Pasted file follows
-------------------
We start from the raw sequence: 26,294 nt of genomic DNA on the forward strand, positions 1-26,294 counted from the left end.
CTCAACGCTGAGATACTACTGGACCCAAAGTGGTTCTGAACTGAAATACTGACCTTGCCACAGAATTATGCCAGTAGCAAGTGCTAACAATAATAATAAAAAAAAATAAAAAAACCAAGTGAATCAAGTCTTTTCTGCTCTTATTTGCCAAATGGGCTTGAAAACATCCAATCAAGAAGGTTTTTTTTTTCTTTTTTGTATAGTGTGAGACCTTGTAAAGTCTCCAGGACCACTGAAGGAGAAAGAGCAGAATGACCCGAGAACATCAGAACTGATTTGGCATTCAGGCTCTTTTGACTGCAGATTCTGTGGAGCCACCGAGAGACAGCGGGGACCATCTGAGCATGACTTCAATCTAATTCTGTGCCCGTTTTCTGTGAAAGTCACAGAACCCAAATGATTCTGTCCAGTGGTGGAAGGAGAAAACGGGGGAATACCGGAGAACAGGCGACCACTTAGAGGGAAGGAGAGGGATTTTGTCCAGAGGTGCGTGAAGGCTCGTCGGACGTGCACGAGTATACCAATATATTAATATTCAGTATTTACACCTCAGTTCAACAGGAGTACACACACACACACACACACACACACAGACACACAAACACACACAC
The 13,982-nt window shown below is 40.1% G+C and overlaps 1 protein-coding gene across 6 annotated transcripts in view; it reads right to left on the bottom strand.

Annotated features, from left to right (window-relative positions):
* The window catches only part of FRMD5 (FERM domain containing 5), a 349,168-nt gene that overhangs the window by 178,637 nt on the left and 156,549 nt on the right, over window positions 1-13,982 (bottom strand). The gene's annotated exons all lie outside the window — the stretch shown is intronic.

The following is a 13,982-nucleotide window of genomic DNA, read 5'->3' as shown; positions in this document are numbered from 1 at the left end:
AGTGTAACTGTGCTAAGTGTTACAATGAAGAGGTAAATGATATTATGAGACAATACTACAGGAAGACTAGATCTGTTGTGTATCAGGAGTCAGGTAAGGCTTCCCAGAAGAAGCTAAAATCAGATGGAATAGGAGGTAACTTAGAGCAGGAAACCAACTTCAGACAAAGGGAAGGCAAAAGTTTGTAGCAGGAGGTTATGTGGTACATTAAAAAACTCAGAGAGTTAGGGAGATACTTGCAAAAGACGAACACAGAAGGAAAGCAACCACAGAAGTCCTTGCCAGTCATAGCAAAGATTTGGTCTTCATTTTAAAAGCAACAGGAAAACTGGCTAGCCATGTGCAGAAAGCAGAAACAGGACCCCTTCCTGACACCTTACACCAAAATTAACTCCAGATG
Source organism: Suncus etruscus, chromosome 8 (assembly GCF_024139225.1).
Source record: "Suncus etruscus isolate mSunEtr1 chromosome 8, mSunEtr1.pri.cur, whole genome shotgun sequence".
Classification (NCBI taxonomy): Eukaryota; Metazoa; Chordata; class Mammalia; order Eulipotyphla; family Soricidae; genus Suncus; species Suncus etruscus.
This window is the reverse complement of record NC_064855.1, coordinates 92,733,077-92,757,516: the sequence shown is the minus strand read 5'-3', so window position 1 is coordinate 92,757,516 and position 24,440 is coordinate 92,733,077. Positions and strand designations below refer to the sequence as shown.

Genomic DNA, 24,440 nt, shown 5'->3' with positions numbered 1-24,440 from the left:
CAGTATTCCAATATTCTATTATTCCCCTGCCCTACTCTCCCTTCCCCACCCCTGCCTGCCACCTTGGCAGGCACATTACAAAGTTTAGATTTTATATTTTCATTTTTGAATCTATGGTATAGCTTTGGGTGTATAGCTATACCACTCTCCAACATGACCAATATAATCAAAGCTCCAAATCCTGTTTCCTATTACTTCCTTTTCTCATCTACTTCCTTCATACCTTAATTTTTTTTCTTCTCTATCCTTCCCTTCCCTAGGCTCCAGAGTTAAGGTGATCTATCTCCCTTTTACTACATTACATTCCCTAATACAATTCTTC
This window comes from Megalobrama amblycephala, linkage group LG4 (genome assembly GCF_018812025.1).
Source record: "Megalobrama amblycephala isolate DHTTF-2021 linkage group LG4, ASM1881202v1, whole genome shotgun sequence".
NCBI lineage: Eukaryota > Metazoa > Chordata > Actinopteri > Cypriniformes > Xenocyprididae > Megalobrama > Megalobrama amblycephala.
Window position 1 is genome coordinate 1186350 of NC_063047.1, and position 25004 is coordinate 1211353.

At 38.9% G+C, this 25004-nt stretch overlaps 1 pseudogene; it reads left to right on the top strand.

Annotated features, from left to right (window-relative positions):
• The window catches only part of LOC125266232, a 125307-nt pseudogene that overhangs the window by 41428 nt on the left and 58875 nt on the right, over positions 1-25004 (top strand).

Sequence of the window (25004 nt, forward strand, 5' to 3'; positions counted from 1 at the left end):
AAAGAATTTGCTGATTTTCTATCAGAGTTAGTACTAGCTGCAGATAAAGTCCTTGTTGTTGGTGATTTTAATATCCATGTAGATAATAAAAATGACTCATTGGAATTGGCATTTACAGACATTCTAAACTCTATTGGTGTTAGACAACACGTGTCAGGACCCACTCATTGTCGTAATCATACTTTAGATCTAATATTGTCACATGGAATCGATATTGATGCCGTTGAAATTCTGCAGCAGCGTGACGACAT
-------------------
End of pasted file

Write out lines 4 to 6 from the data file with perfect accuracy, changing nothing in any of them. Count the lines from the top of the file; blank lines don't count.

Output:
Annotated features, from left to right (window-relative positions):
* The window catches only part of FRMD5 (FERM domain containing 5), a 349,168-nt gene that overhangs the window by 178,637 nt on the left and 156,549 nt on the right, over window positions 1-13,982 (bottom strand). The gene's annotated exons all lie outside the window — the stretch shown is intronic.

The following is a 13,982-nucleotide window of genomic DNA, read 5'->3' as shown; positions in this document are numbered from 1 at the left end: